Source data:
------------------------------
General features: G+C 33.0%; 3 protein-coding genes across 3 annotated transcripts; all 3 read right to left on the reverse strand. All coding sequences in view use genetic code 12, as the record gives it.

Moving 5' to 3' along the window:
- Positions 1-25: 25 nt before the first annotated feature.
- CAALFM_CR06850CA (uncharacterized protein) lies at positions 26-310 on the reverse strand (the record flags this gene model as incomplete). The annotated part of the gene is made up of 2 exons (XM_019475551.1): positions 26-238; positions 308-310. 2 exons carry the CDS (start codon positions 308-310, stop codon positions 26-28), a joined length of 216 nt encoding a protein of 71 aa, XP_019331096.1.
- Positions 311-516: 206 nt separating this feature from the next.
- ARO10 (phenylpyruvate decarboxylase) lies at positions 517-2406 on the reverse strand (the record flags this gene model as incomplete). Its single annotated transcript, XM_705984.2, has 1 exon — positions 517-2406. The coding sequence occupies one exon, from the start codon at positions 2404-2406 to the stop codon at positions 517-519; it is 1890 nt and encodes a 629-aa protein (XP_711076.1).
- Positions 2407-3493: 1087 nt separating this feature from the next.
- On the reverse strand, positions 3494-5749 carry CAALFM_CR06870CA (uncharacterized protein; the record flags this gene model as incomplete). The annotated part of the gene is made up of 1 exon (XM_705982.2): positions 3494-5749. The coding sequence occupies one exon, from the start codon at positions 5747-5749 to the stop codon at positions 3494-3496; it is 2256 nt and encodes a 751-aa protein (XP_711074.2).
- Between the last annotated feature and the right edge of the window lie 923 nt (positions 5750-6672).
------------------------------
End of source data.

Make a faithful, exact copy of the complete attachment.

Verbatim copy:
General features: G+C 33.0%; 3 protein-coding genes across 3 annotated transcripts; all 3 read right to left on the reverse strand. All coding sequences in view use genetic code 12, as the record gives it.

Moving 5' to 3' along the window:
- Positions 1-25: 25 nt before the first annotated feature.
- CAALFM_CR06850CA (uncharacterized protein) lies at positions 26-310 on the reverse strand (the record flags this gene model as incomplete). The annotated part of the gene is made up of 2 exons (XM_019475551.1): positions 26-238; positions 308-310. 2 exons carry the CDS (start codon positions 308-310, stop codon positions 26-28), a joined length of 216 nt encoding a protein of 71 aa, XP_019331096.1.
- Positions 311-516: 206 nt separating this feature from the next.
- ARO10 (phenylpyruvate decarboxylase) lies at positions 517-2406 on the reverse strand (the record flags this gene model as incomplete). Its single annotated transcript, XM_705984.2, has 1 exon — positions 517-2406. The coding sequence occupies one exon, from the start codon at positions 2404-2406 to the stop codon at positions 517-519; it is 1890 nt and encodes a 629-aa protein (XP_711076.1).
- Positions 2407-3493: 1087 nt separating this feature from the next.
- On the reverse strand, positions 3494-5749 carry CAALFM_CR06870CA (uncharacterized protein; the record flags this gene model as incomplete). The annotated part of the gene is made up of 1 exon (XM_705982.2): positions 3494-5749. The coding sequence occupies one exon, from the start codon at positions 5747-5749 to the stop codon at positions 3494-3496; it is 2256 nt and encodes a 751-aa protein (XP_711074.2).
- Between the last annotated feature and the right edge of the window lie 923 nt (positions 5750-6672).